These strategies also need a focus. For example, tackling e-commerce and business-to-consumer deliveries could require a vastly different approach to full container transport to-and-from the factories and the ports. As our business is involved in the transportation of over 100,000TEU in and out of the ports in Vietnam, it is the focus of my thinking and research.


Living in Vietnam, it does not take long to realise the impact various trucks of all sizes and shapes have on the road infrastructure here. I have lived in Ho Chi Minh City for five years, and I am also an avid cyclist.Whether I am travelling with a group on Xa Lo Hanoi, crossing Phu My Bridge, or making my way out to the nearby provinces of Dong Nai or Binh Duong, it is obvious that the roads are almost always heavily congested with a fleet of trucks big and small.

Just before the May long weekend I was on a ride over Phu My Bridge, and observed a queue of heavy-duty trucks stuck in stop-and-go traffic for 15km on the route to Cat Lai Port. One of the observations I made was that about three trucks in 20 were towing an empty trailer, without a container. This means on that day about 15 per cent of the traffic were vehicles heading into port to pick up a container but were not delivering one.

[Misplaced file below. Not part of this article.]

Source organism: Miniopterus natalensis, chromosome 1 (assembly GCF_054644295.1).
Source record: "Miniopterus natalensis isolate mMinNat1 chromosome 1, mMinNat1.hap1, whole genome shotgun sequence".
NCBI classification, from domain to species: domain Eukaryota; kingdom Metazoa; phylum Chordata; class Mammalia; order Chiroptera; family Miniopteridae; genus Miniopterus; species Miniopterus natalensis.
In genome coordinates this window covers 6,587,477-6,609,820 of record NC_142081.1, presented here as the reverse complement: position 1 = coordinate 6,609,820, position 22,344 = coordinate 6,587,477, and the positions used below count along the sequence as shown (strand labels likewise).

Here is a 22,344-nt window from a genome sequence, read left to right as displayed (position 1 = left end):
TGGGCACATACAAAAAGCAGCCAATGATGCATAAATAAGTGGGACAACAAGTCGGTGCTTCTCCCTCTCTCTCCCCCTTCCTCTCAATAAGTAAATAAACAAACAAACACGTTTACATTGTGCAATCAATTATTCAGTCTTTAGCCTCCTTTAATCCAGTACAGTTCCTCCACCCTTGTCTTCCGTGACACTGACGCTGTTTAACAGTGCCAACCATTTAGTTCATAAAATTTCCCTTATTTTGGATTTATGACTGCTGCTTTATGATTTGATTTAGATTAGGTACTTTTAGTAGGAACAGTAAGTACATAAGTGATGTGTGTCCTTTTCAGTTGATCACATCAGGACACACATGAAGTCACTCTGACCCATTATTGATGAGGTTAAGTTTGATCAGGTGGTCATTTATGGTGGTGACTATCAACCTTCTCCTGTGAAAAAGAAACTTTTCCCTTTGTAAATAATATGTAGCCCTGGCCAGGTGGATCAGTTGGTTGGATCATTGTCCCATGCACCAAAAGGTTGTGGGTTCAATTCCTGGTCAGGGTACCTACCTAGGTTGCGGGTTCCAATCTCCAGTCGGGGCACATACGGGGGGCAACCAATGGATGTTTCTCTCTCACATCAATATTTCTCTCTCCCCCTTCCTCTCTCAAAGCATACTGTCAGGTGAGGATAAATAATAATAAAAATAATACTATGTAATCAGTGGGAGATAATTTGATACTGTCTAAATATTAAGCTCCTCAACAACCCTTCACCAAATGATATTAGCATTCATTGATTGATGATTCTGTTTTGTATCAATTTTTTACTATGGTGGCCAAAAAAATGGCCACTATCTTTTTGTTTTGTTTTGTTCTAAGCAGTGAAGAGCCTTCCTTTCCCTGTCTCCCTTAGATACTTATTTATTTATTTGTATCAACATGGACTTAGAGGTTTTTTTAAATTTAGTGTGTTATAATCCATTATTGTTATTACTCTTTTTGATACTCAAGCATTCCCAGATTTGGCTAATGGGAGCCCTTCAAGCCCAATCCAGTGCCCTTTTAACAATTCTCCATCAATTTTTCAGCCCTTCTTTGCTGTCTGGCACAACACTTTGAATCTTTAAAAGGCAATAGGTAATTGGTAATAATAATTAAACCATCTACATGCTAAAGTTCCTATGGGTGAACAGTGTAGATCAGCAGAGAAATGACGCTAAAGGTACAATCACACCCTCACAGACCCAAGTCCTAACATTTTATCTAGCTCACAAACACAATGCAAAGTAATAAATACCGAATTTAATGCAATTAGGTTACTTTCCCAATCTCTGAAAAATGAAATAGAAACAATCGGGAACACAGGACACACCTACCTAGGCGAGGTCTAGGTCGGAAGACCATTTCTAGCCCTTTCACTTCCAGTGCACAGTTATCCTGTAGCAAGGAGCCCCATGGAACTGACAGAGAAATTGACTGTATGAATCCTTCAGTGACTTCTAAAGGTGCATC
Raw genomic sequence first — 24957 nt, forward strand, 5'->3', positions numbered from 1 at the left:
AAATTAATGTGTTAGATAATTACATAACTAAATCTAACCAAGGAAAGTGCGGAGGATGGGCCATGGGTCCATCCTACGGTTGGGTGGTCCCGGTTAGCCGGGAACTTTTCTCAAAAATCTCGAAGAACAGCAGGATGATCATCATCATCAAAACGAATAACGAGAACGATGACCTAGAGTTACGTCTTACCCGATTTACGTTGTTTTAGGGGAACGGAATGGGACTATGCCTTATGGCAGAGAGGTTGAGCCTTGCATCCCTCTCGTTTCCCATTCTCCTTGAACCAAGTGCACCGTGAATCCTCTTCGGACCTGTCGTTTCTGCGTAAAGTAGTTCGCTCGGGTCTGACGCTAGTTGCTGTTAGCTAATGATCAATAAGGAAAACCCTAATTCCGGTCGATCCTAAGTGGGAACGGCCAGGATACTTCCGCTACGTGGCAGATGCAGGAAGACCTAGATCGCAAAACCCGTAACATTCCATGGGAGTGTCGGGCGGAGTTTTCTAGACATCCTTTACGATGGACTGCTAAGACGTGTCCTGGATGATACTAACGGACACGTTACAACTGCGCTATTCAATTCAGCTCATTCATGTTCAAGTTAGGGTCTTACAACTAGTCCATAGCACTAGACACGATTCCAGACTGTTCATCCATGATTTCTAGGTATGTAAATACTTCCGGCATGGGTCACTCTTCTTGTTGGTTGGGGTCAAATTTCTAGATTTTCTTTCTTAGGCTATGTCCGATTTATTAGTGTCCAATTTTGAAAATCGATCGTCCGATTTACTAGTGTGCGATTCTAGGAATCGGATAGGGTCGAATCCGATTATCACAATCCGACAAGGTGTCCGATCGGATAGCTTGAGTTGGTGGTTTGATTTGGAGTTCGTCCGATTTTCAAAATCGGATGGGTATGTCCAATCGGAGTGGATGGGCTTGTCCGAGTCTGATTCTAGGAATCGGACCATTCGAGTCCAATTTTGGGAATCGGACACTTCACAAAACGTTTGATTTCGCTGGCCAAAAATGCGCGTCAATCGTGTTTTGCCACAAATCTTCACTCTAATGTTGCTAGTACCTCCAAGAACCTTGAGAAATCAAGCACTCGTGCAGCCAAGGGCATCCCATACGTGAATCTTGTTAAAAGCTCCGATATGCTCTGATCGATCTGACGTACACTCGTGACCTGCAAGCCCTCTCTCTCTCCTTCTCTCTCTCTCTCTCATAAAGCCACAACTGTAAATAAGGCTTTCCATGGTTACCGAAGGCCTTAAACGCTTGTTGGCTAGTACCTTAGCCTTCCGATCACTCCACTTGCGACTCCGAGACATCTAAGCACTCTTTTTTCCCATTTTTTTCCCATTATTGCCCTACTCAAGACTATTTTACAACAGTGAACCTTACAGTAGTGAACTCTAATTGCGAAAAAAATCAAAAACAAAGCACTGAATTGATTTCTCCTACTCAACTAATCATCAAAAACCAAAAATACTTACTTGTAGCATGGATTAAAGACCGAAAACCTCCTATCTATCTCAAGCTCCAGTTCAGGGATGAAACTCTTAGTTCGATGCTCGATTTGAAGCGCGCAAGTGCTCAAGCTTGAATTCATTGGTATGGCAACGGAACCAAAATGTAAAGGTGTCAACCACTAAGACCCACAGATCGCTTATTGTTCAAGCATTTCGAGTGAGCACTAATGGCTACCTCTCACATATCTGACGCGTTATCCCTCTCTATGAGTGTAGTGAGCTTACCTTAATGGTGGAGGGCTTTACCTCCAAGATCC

Creating a more efficient transport network, where trucks are full, distances are reduced, and traffic congestion is eased would all help to reduce the level of emissions from this sector. I doubt there is a silver bullet that will solve the problem, but a combination of alternatives could make a real difference.

Everything from having stricter appointment schedules coupled with more automated and efficient entry and exit from the port precinct, as well as the development of additional capacity and hinterland barging terminals, developing industrial zones where access to rail or barge infrastructure is possible, and optimising transport routes, are but some of the ideas to explore.

To give one example: to travel from Hanoi to Haiphong port, you can see that the relatively new direct highway is sparsely used by container trucks. Operators avoid the toll fees and use the old infrastructure, leading to longer distances travelled and more traffic congestion on smaller roads. This situation inevitably leads to more CO2 emissions per delivery.